Late Tuesday night, when Gerald R. Ford, the longest living U.S. president, died at age 93, America lost one of the more under appreciated figures in modern history. He was more fortunate than most, in particular the man he followed into the Oval Office, in that he lived to see history treat him more kindly than his contemporaries.
Ford was an unlikely and reluctant president. When appointed vice president in 1973, he had served as House minority leader for 10 years. By all accounts, his highest ambition was to serve as speaker of the House, but fate intervened when Vice President Spiro Agnew was forced to resign. President Nixon, beleaguered by the Watergate scandal, needed a non-controversial candidate who would gain speedy confirmation. Ford, well-liked on both sides of the aisle, was his man.
Ten months later, Nixon resigned, and Ford became the only man in American history to serve as Vice President and President without being elected to either office. On September 8, 1974, Gerald Ford faced the defining moment of his career, choosing to grant Richard Nixon a full and unconditional pardon.
Elites in the media, desperately disappointed that they had been deprived of the opportunity to see a Republican president indicted, tried and sent to prison, went berserk. Aided by Democrats in Congress, they hurled accusations that a corrupt deal had been made, elevating Ford to the presidency in exchange for a pardon.
The pardon undoubtedly was a major factor in Ford’s loss to Jimmy Carter in 1976. But Ford maintained for the rest of his life that it had been the right thing to do. Even partisan Democrats came around to begrudgingly admit that the pardon had probably saved Americans years of unnecessary grief. When Ford received the Profiles in Courage Award in 2001, none other than Ted Kennedy praised the act, saying, “I was one of those who spoke out against his action then. But time has a way of clarifying past events, and now we see that President Ford was right.”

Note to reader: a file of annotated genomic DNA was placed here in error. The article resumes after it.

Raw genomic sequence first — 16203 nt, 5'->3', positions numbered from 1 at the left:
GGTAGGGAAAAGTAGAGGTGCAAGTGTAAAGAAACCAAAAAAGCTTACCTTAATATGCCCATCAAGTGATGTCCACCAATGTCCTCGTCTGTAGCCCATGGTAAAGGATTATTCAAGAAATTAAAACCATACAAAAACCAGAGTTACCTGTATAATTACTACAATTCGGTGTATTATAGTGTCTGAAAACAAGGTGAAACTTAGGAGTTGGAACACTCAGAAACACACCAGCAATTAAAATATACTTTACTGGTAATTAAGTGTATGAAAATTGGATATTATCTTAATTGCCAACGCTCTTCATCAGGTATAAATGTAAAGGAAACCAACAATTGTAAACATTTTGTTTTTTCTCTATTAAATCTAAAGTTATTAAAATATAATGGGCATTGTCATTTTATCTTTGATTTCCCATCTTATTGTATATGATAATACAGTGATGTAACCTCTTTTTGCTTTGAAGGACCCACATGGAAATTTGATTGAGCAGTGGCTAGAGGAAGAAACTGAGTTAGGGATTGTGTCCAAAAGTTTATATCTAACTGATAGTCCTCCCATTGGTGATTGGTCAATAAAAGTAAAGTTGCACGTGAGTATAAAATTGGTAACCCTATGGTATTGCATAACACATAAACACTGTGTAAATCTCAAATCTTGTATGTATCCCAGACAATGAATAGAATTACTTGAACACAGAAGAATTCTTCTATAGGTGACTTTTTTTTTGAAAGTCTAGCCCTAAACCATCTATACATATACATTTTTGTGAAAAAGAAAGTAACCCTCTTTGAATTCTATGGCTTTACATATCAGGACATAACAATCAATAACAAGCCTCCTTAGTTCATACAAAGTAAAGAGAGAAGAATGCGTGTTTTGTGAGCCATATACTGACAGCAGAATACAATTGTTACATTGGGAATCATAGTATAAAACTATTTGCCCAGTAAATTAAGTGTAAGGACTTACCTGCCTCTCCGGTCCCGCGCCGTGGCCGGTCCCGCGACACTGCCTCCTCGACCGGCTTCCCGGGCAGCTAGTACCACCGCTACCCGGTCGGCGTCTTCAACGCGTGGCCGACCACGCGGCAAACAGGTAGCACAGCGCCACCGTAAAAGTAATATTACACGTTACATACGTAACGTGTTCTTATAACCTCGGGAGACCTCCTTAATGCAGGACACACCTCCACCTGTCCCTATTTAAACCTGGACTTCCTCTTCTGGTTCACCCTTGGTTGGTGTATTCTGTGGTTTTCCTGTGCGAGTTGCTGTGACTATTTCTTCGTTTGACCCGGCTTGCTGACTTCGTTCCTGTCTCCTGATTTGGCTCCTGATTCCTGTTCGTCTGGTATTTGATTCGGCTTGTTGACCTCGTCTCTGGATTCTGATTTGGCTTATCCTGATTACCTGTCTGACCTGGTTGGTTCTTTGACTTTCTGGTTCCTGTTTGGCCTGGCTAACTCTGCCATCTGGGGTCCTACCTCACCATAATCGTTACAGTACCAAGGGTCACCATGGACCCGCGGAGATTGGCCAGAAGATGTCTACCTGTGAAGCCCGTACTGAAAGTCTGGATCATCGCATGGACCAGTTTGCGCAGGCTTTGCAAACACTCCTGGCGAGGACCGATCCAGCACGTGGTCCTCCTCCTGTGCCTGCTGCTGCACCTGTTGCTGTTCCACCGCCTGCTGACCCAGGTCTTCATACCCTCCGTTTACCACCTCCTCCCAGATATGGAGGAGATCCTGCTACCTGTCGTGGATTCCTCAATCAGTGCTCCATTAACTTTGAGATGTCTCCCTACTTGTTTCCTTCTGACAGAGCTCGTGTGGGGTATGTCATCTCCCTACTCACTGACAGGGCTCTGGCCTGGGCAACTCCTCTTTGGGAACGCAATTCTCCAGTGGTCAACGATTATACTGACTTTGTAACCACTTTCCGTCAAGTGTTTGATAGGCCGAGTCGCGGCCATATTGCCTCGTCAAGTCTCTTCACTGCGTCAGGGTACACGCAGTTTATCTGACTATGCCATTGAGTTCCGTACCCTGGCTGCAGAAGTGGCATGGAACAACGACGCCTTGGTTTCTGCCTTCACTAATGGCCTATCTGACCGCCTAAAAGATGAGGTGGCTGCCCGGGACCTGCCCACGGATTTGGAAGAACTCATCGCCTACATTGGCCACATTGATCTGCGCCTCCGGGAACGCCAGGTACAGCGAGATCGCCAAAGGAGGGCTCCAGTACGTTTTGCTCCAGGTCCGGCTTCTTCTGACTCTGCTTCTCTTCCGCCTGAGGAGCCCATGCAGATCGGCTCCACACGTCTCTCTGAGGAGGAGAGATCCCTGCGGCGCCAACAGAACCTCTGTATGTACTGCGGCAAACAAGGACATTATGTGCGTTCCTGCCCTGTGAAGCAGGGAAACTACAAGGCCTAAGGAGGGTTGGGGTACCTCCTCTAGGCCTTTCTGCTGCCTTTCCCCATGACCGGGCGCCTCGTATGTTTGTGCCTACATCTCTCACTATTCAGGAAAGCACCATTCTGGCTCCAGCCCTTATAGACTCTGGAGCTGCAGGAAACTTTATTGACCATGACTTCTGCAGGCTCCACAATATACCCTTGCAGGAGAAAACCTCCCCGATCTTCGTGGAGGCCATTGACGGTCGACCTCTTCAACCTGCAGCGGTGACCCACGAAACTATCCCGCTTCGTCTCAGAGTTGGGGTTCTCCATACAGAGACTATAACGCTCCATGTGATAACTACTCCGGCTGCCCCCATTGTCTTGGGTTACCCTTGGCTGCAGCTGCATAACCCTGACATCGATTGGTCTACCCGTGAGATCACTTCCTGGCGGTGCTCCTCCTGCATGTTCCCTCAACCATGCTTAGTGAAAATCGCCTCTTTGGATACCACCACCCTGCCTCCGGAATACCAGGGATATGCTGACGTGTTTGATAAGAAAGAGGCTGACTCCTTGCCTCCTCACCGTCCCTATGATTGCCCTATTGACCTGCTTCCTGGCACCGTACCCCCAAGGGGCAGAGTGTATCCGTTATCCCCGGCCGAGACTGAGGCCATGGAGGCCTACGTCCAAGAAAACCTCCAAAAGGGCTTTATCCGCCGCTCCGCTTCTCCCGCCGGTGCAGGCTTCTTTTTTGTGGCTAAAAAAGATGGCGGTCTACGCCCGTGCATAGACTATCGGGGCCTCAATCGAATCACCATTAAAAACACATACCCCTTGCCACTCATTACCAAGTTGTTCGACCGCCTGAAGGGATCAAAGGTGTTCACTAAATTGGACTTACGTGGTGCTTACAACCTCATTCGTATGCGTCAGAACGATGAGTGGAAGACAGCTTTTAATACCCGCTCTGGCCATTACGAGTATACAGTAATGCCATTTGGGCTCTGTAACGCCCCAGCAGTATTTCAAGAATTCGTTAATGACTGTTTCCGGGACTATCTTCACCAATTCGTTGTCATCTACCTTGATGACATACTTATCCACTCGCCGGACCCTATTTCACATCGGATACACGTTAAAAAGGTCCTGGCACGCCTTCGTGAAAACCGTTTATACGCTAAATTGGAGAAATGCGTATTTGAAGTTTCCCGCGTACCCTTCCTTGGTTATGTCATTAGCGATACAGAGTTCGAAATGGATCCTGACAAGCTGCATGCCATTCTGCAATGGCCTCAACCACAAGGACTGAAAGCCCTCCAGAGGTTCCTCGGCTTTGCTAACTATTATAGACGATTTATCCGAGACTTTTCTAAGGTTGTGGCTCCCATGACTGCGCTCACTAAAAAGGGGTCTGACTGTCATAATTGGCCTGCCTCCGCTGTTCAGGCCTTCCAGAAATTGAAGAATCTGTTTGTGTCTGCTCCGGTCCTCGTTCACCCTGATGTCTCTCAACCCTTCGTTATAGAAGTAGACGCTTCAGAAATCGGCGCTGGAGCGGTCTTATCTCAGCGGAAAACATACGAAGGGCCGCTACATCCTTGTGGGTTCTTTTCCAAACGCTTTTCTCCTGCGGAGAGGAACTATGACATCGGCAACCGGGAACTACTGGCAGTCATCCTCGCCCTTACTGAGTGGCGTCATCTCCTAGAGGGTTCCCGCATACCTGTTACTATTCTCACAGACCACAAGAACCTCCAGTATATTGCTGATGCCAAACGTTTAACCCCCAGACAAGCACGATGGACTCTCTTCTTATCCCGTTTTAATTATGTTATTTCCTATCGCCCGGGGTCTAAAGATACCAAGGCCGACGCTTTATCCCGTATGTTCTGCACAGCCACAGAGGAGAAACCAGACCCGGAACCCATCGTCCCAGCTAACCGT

To be sure, on other levels, Ford’s presidency was less than stellar. He presided over a rocky economy, largely a result of Nixon’s disastrous implementation of wage and price controls. Americans watched the embarrassing evacuation of the U.S. embassy in Saigon on television as North Vietnam overran the South in 1975. No more helpful was the impression of Ford—an athlete who had turned down contracts with two pro football teams—as a klutz, lampooned in endless skits on Saturday Night Live.
Perhaps less known was Ford’s personal history. Originally named Leslie Lynch King, Jr. at birth, Ford was the son of an abusive, alcoholic father, whom Ford’s mother fled when he was just five months old. She later married Gerald Ford, Sr., who adopted the future president. Gerald Ford, Jr. would not know that he was adopted until he was 15 years old, when his biological father briefly resurfaced. He would spend his entire life as a vocal proponent of adoption.
Early in his vice presidency, Ford described himself as “a Ford, not a Lincoln,” and indeed, it is unlikely historians will ever rank Ford alongside Honest Abe or any of the other greats. But let the record show that Ford governed as he lived: as a man thrust into tragic circumstances beyond his control, who rose to the occasion and did the right thing when it counted.